A glass castle shatters as easily as a glass house—all it takes is one stone.
Prince Edward has known this all of his life, and taken staunch measures to ensure he doesn’t give the public any reason to pick up their rocks. Or torches. Or pitchforks. As a twenty-two-year-old in line to ascend the throne, he lives more like a cloistered monk than his college-aged peers. Restraint is the tone of his life, resilience the theme.
That is, until he meets a young woman who couldn’t care less about his title—unless she’s poking fun at it. Charlotte Everly grew up a stone’s throw away from the royal family’s summer house, but her life was, and is, entirely different from the prince’s.
They clash at each turn, disagree on every topic, and bear a general contempt for one another. Until . . .
One night, accompanied by one proposal, leads to one lapse in judgment . . .
Results in a nationwide scandal neither of them will escape
I grew up next door to the royal family’s summer house on the banks of Lake Genovese.
Not because my family was rich and could afford one of the sprawling estates near Valmont Manor, or due to some trace of royal blood in our heritage.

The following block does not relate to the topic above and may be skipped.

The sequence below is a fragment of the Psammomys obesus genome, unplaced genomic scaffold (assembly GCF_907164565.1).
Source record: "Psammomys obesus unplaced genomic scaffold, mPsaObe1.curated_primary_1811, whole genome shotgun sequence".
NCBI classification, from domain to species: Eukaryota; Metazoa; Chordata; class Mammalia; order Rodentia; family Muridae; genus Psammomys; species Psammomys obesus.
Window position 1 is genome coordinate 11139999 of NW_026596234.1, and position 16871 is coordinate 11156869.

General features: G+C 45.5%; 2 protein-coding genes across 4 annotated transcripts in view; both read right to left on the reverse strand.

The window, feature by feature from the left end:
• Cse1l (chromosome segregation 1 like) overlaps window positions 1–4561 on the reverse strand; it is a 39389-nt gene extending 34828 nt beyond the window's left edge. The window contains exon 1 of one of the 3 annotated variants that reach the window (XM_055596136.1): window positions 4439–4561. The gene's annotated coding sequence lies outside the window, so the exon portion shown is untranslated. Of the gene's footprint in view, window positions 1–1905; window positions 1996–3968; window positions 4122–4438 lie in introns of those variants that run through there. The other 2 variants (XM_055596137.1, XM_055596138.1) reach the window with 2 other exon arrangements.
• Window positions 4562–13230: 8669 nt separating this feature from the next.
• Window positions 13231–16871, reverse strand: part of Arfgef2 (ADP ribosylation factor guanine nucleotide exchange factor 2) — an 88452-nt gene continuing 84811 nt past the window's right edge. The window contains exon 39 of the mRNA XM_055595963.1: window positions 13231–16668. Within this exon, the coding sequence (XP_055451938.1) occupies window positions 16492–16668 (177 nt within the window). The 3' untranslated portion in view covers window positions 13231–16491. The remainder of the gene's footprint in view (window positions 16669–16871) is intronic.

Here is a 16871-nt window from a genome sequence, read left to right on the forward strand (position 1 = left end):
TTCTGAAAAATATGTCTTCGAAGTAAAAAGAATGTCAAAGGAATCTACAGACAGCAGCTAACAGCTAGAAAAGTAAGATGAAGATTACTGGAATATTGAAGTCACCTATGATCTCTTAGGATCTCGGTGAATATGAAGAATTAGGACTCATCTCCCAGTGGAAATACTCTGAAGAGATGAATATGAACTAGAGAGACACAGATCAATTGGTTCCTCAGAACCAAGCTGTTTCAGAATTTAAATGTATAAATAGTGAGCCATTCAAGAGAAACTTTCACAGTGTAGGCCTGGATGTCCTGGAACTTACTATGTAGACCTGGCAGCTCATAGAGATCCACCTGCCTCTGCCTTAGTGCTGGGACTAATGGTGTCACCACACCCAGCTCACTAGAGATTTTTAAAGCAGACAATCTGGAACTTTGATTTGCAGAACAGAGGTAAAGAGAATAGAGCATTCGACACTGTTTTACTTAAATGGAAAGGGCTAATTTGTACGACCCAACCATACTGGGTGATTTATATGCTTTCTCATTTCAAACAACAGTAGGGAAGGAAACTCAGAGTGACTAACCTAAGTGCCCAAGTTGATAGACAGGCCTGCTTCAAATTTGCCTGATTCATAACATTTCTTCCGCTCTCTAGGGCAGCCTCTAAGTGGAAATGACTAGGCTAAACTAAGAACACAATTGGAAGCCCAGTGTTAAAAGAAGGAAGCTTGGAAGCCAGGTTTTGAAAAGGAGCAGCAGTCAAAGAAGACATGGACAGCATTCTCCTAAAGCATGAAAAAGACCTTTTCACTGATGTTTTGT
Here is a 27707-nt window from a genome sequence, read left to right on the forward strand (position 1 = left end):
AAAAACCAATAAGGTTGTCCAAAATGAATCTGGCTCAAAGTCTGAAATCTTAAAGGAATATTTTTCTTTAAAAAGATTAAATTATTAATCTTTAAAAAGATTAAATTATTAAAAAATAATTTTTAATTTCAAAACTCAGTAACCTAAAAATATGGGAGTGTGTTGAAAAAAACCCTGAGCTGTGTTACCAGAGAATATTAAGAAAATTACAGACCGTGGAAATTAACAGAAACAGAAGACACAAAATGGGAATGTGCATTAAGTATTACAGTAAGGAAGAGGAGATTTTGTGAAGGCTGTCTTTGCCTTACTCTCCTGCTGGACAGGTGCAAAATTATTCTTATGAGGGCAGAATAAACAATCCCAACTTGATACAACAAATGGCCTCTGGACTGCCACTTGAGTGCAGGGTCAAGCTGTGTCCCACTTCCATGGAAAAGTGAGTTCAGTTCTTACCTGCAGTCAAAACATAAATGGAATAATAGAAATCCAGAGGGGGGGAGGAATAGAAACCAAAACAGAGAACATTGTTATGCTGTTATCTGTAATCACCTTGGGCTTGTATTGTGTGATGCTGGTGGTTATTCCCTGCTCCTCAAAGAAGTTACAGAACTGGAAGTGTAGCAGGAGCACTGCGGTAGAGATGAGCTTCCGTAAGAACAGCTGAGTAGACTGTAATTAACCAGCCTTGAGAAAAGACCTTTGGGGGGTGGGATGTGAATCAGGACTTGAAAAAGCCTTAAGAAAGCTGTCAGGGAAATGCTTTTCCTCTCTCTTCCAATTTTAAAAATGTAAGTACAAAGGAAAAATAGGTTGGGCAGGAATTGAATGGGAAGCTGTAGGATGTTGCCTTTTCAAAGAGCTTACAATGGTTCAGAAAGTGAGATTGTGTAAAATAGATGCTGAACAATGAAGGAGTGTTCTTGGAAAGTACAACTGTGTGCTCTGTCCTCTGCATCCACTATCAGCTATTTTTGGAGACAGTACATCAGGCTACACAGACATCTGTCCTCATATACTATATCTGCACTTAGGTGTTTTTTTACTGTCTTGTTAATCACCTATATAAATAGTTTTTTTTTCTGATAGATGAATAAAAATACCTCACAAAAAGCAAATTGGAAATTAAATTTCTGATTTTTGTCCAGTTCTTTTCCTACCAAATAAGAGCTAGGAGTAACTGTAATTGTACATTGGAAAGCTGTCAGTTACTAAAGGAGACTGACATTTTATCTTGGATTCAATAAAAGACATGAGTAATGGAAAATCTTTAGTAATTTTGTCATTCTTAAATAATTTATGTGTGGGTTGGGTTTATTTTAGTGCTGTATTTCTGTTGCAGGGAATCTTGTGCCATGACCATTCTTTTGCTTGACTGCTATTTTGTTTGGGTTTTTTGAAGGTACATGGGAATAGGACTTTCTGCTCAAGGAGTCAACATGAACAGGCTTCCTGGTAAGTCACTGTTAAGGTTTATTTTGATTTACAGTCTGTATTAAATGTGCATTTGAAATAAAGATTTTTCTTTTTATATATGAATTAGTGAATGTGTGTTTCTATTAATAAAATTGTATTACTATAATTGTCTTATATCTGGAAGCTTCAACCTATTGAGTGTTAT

I grew up next door to Valmont because my father was the groundskeeper, our humble quarters tucked into the trees on the south end of the grounds. I grew up surrounded by privilege and wealth, but my parents had cocooned me—as overprotective types with only one child did. I never interacted with the royal family or any of the distant relations who flocked to Valmont in the summer months for the legendary parties Her Royal Highness put on. My dad left his groundskeeper position the fall I turned ten in favor of a job in the north as a park manager.
It had been a decade since I left Valmont as the groundskeeper’s daughter, but little, if anything, had changed. Royal families were like that; change came gradually, if at all, to everything from their estates to their hemlines.
“Do you understand your position here?” The prune-faced woman, in her matronly tweed suit, came to an abrupt stop in the grand foyer, interrupting my nostalgia.
I slipped on the same competent expression I’d worn the day I’d been interviewed for the job. “I understand.”